Continuous integration and continuous delivery (CI/CD) automate the way we build, distribute, and deploy applications to production environments. For instance, GitHub, Jenkins, Docker, and Mesos-Marathon are all integrated seamlessly to achieve continuous delivery of applications to production. In order to function, these systems often have permissions to access a wide range of systems and services outside of their environment, making them attractive targets for attackers. For example, your build job running on a Jenkins slave will have the permissions to push newly built packages to package repositories. Other examples include accessing a protected source repository like GitHub, testing web applications using SauceLabs, deploying an application using Mesos-Marathon, Chef, or SSH to cloud environments, and provisioning TLS private keys and secrets after deploying your application. Similarly, your workflow job may access a protected web service or a database server as part of functional test phase.
These requirements are often addressed by granting coarse permissions to slave systems. One common practice is to share a headless credential by all workflow jobs to access protected services. In another, hosted systems (e.g., Travis CI and Heroku) collect and store user OAuth tokens. These tokens are used behalf of the user to build, distribute and deploy applications. However, these approaches have a few problems. The current model treats the CI/CD system components as trust anchors and stores nonephemeral credentials and user OAuth tokens locally in those systems. By compromising one of these systems, the attacker gains access to all credentials. These credentials provide attacker, the ability to touch and reach all production systems. At the same time, the lack of a verifiable chain of trust from commit to deploy affects the integrity of deployed applications.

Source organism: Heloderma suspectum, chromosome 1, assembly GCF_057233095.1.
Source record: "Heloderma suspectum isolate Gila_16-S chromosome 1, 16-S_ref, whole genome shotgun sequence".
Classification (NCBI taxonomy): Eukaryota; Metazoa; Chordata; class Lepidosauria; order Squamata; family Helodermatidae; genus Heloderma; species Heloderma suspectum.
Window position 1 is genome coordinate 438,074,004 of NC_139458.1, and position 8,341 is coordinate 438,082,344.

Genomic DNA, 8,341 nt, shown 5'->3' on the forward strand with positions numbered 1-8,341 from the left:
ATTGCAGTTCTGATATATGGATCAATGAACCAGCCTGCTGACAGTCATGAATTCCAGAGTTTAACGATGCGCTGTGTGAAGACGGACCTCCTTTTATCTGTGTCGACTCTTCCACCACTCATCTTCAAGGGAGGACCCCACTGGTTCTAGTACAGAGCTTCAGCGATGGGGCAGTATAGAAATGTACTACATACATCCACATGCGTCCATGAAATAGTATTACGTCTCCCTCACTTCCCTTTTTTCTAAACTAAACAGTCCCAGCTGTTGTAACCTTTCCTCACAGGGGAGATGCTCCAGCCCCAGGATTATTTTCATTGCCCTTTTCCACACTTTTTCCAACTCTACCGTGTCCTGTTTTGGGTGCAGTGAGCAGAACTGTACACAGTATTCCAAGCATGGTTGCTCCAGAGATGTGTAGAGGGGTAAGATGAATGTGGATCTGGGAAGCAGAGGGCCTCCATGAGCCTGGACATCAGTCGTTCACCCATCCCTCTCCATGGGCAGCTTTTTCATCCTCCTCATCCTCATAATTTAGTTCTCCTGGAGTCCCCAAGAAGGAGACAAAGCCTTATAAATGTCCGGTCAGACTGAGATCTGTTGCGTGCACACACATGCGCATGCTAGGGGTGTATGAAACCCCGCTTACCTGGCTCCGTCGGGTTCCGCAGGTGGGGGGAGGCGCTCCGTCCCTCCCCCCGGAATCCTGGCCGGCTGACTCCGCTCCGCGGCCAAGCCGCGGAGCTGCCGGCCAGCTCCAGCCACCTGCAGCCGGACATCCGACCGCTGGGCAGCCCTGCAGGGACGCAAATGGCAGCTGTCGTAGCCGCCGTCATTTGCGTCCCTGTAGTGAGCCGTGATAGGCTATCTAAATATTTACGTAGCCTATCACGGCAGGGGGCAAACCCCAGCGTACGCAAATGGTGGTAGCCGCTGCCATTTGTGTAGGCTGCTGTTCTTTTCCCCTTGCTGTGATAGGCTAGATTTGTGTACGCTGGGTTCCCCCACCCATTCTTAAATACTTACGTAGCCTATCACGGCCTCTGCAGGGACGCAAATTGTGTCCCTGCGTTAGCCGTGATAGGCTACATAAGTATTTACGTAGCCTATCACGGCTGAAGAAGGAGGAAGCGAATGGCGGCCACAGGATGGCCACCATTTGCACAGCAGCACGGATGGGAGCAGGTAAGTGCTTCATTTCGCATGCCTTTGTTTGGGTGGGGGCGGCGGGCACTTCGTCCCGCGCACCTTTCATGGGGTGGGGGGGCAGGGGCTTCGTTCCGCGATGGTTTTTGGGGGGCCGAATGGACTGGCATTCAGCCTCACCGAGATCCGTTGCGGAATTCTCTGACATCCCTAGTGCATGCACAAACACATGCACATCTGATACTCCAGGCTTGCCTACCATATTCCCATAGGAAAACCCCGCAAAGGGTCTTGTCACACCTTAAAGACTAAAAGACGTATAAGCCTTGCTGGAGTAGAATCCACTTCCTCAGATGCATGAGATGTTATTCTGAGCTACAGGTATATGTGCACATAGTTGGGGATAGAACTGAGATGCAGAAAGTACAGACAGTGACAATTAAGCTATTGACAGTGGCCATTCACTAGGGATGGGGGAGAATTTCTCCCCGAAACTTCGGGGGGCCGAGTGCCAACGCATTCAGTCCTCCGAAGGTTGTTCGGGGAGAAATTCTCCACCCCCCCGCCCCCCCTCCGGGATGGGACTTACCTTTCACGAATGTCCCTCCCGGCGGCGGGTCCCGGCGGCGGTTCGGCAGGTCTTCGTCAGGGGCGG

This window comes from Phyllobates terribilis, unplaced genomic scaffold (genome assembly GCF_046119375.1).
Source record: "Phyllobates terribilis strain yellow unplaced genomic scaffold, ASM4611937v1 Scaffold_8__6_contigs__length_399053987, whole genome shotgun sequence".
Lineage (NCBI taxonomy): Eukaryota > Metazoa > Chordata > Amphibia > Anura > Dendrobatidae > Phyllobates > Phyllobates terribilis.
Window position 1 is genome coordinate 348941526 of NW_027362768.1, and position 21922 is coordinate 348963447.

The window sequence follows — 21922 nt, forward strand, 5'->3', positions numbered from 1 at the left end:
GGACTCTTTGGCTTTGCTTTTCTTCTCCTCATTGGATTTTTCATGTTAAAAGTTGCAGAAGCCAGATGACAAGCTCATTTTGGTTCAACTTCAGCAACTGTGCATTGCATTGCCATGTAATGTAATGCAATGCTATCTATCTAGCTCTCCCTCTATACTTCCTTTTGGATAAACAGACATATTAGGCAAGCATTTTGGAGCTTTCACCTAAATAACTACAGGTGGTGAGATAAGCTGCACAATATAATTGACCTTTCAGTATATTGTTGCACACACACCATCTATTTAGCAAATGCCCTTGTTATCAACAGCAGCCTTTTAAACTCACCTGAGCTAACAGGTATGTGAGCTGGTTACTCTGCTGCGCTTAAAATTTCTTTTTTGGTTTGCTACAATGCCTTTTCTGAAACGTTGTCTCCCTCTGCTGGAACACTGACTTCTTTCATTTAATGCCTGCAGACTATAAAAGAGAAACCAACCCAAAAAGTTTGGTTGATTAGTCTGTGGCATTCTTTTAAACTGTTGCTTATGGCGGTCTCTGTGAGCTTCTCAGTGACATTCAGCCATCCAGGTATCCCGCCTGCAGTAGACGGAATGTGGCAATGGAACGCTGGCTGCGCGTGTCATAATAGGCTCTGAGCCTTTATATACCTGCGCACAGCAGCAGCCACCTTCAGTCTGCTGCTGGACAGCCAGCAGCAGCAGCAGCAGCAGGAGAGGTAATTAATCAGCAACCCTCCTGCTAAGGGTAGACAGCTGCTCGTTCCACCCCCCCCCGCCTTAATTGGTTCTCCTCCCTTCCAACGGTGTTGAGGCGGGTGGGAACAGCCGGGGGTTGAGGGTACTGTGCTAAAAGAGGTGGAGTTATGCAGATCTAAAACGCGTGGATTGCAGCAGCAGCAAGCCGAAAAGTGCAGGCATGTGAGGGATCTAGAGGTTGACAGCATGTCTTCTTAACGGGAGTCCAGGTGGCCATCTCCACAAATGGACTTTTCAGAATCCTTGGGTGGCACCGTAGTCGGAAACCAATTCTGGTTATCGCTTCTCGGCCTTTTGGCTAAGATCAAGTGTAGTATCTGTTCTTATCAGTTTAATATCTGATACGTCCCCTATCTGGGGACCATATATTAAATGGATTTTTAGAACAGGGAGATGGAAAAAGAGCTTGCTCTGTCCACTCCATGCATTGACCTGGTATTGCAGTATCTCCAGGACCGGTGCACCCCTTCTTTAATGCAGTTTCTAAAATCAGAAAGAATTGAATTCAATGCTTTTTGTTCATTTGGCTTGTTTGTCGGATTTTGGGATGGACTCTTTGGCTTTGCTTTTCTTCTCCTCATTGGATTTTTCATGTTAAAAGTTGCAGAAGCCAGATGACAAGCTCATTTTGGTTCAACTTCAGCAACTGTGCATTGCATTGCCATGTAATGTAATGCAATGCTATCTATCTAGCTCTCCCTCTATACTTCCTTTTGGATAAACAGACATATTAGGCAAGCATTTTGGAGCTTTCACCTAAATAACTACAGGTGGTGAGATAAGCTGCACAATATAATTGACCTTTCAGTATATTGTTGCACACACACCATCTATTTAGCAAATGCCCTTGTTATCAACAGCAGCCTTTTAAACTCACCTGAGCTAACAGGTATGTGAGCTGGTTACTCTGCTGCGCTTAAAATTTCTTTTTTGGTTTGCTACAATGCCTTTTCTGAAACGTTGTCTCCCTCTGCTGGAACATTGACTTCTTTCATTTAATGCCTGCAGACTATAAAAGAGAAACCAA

Binu Ramakrishnan highlights the dangers associated with a centralized multitenant CI/CD platform and shares his experience protecting a large-scale shared CI/CD platform at Yahoo. Binu presents a novel approach, auth events, to delegate user privileges to CI/CD workflow jobs. The auth events form the foundation of the chain of trust from the commit-to-deploy path and extend it to the deployed application.
Binu Ramakrishnan is a principal security engineer at Yahoo with over a decade of experience in building Internet-scale systems, anti-abuse systems, and application security. He currently leads security engagements in Yahoo mail, working closely with product engineers and leaders to help define and implement strategic security programs. Binu is an active participant in the industry-wide initiative to secure mail delivery infrastructure and contributed to the recent SMTP STS efforts. He is also the author of a few open source tools.
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